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Albuquerque, Nov. 26 –Dangerous or toxic toys can still be found on America’s store shelves, according to the New Mexico Public Interest Research Group’s 28th annual Trouble in Toyland report. The survey of hazardous toys found that despite recent progress, consumers must still be wary when shopping this holiday season.
The report reveals the results of laboratory testing on toys for toxic chemicals including lead, cadmium, and phthalates, all of which can have serious adverse health impacts on the development of children. The survey also found small toys that pose a choking hazard, extremely loud toys that threaten children’s hearing, and toy magnets that can cause serious injury if swallowed.
“We should be able to trust that the toys we buy are safe. However, until that’s the case, parents need to watch out for common hazards when shopping for toys,” said Sean Foran, NMPIRG Program Director.
For 28 years, the NMPIRG Trouble in Toyland report has offered safety guidelines for purchasing toys for small children and provided examples of toys currently on store shelves that pose potential safety hazards. The group also provides a Facebook quiz to help educate parents and others about toy-related hazards.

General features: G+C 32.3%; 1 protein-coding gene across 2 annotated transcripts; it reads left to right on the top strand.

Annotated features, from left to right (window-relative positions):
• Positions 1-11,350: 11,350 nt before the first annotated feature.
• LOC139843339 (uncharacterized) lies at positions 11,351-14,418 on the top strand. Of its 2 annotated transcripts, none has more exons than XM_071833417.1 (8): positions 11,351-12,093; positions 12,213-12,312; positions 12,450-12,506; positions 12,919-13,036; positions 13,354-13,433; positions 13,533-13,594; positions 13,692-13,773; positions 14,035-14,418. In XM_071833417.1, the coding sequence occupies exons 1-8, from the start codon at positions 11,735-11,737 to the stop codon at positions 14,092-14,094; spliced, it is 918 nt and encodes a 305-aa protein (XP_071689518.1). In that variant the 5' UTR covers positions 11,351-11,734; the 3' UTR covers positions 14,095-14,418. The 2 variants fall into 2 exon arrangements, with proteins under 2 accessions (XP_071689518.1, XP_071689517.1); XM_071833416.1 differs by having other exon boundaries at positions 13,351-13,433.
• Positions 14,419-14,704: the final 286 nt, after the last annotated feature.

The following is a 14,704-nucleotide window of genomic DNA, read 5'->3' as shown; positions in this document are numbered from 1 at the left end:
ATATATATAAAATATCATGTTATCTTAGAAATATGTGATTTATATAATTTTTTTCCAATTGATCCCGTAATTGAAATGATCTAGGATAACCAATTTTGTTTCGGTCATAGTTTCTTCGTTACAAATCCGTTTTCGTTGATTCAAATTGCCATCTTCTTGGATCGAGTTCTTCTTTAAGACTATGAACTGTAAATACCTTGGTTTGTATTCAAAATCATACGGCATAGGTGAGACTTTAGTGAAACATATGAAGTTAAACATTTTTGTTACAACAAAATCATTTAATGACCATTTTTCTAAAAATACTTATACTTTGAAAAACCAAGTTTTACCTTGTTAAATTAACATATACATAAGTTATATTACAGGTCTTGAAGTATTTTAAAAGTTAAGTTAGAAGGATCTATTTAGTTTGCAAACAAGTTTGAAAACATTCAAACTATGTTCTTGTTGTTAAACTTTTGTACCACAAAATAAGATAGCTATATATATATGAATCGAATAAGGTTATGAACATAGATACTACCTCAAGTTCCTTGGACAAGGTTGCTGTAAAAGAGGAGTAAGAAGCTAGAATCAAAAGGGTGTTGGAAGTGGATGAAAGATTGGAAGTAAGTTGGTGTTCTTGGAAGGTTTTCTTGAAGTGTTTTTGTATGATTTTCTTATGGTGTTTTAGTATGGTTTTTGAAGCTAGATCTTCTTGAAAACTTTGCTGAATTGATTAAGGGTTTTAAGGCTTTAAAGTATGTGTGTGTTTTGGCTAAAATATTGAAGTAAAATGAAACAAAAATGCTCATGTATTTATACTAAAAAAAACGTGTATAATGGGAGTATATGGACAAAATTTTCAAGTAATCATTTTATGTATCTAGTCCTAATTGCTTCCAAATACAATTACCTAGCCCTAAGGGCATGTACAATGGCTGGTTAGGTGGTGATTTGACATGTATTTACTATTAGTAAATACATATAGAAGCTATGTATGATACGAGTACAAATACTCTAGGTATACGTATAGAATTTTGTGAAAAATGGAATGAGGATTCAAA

Key findings from the report include:
- Toys with high levels of toxic substances are still on store shelves. We found several toys with high lead levels including a toddler toy with 29 times the legal limit of lead (2900 ppm), and play jewelry for children with 2 times the legal limit (200 ppm). We also found an infant play mat with high levels of the toxic metal antimony, and a child’s pencil case with high levels of phthalates and cadmium.
- Despite a ban on small parts in toys for children under three, we found toys available in stores that still pose choking hazards.
- We also found toys that are potentially harmful to children’s ears and exceed the noise standards recommended by the National Institute of Deafness and Other Communication Disorders.
- We discovered small powerful magnets that pose a dangerous threat to children if swallowed.
Over the past five years, stronger rules have helped get some of the most dangerous toys and children’s products off the market. Improvements made in 2008’s Consumer Product Safety Improvement Act tightened lead limits and phased out dangerous phthalates. However, not all toys comply with the law, and holes in the toy safety net remain.
“Our leaders and consumer watchdogs need to do more to protect America’s kids from the hazards of unsafe toys – no child should ever be injured, get sick, or die from playing with a dangerous toy,” said Foran. “Standards for toxic chemicals like lead and cadmium remain too weak, and enforcement needs to be beefed up.”
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NMPIRG, the New Mexico Public Interest Research Group, takes on powerful interests on behalf of its members, working to win concrete results for our health and our well-being. www.nmpirg.org
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